One of Malaysia’s leading boutique developers, Selangor Dredging Berhad (SDB), recently shared some insights on how to win homeowners over with functional spaces optimised with also aesthetics in mind.
What is space? How do we create spaces that are practical and useful?
The process of designing efficient spaces for living and working is most demanding, starting from the drawing board. For many designers and planners, getting the floor plans right and creating a nice flow between the spaces are some of the key requirements to increase functionality and efficiency.
Since 2020, the Covid-19 pandemic has altered the future of living and work. Today, more people are working from their homes either full-time or through the hybrid work model. In a nutshell, the home has also doubled up as the workplace.
To meet this home-office requirement, property buyers would be on the lookout for larger spaces. But larger space would also mean a hefty price tag, and buyers will need to consider other factors including inflation and rising property interest rates.
Thus, it all comes down to the individual’s needs. An ideal space should not be too big or small. It should not be overly cramped or too sparse either. Rather, a balance must be found. Through proper spatial planning, homeowners can have spaces that suit their needs, and are practical and conducive to live in.
What is spatial planning? To put it simply, it is the process of creating well-defined spaces and optimising them by keeping the inhabitants (homeowners and tenants) in mind. How the occupants utilise the space, and how they move between the rooms and around the house are taken into consideration.
In general, a home can have many different spaces or zones – for social, work, private or storage. The right spatial layout properly places and brings these different spaces together in harmony to enhance the occupants’ experience.
To maximise each space, the rectilinear design which emphasises on straight lines and right angles is used to eliminate unused excess spaces. This clean and linear design style helps to create an expansive living area with an uninterrupted flow. It gives more flexibility to the occupants to accessorise and personalise the spaces to their liking. In other words, well-defined spaces enhance the overall functionality of a home (as shown in the pic above – UNA Serviced Apartment @ Jalan Peel, Kuala Lumpur).
Bringing together spatial planning and linear design create open spaces that are cosy and comfortable. For instance, it allows more natural light and ventilation to flow into the home.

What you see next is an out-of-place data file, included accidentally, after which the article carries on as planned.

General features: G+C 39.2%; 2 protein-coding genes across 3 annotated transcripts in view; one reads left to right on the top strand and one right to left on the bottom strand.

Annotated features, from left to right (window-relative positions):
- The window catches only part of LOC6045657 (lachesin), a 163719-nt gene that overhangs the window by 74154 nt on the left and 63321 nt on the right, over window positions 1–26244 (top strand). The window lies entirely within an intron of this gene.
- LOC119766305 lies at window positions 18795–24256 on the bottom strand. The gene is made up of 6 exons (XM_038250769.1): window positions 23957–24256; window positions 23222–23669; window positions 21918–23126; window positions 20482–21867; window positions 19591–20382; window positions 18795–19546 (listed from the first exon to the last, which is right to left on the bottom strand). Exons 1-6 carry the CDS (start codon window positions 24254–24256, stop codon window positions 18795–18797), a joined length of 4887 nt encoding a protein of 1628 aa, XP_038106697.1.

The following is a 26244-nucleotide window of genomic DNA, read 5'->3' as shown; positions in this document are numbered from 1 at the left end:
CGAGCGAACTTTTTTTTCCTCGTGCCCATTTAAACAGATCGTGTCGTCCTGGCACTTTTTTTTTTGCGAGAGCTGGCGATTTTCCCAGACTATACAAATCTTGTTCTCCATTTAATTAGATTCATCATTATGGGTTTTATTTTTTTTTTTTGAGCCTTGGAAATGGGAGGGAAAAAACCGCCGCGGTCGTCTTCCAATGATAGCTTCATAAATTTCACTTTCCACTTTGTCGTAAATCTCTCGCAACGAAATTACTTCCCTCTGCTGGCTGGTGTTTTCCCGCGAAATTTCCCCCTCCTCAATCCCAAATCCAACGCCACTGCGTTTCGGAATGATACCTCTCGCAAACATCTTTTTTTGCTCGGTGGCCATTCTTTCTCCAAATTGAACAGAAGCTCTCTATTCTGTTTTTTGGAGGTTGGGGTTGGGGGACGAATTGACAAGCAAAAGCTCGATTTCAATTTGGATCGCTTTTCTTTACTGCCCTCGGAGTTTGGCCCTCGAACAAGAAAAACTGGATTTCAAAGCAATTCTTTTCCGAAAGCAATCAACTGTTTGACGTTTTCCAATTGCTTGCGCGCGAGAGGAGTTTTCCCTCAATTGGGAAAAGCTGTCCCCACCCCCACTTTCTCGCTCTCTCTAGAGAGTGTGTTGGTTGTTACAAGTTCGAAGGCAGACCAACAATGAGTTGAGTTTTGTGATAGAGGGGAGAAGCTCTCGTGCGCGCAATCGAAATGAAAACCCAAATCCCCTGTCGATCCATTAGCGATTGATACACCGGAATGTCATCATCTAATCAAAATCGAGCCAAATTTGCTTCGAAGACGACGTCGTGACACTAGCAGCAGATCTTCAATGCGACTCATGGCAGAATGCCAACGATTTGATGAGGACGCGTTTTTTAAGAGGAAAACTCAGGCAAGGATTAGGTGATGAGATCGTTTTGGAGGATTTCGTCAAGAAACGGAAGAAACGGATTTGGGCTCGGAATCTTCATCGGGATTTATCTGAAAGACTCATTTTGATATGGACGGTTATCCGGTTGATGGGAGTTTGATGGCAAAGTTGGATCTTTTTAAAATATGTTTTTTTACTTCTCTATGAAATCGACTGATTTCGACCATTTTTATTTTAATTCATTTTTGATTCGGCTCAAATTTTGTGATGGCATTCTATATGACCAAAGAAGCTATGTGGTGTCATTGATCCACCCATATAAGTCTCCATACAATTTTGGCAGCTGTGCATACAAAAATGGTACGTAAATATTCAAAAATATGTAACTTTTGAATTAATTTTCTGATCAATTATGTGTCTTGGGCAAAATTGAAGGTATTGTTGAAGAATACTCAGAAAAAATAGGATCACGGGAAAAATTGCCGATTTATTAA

Natural lighting can improve your mood, and prevent eye strain, stress and fatigue. Any well-designed space that is complemented with a properly oriented building can capture more natural (but indirect) sunlight.
Within the living area, features such as extensive window panels provide more light penetration and also improve the internal airflow and circulation – an ideal consideration for typical tropical houses and residentials.
With all these design features, homeowners can reduce the use of artificial lighting, which creates shadow, glare spots and heat as well as reduces the use of fans and air conditioners. In a way, homeowners can reduce their utility bills and the building can reduce its energy consumption.
Natural light, ventilation and linear spaces are the hallmarks of modern-day design and living, as seen at UNA Serviced Apartment.
Many modern-day buyers are increasingly looking for sustainable features and greenery to be part of their homes. One of the features is having lively green spaces and natural landscaping.
Greenery is essential in both indoor and outdoor spaces. Even by having a window view of trees and shrubs can be restorative and keep people’s minds sharp and focused.
Within the building industry, the biophilic approach increases homeowners’ connectivity to the natural environment. Biophilic or literally ‘A love of living things’ from the Greek word ‘philia’ (love of) embodies human’s natural affinity to connect and be part of nature and to seek to live with it.
All in all, a truly functional space has to be beautiful and aesthetically pleasing. This can be achieved through the use of colours, floor designs, furniture placing, fixtures, fittings and other decorative items.
By marrying both functionality and aesthetic together, the space – a place to call home – can evoke the right emotion in homeowners to enhance their physical, psychological and social well-being.
As there are no other places like home, that emotion should be happiness.
Note: The above commentary was contributed by Selangor Dredging Berhad.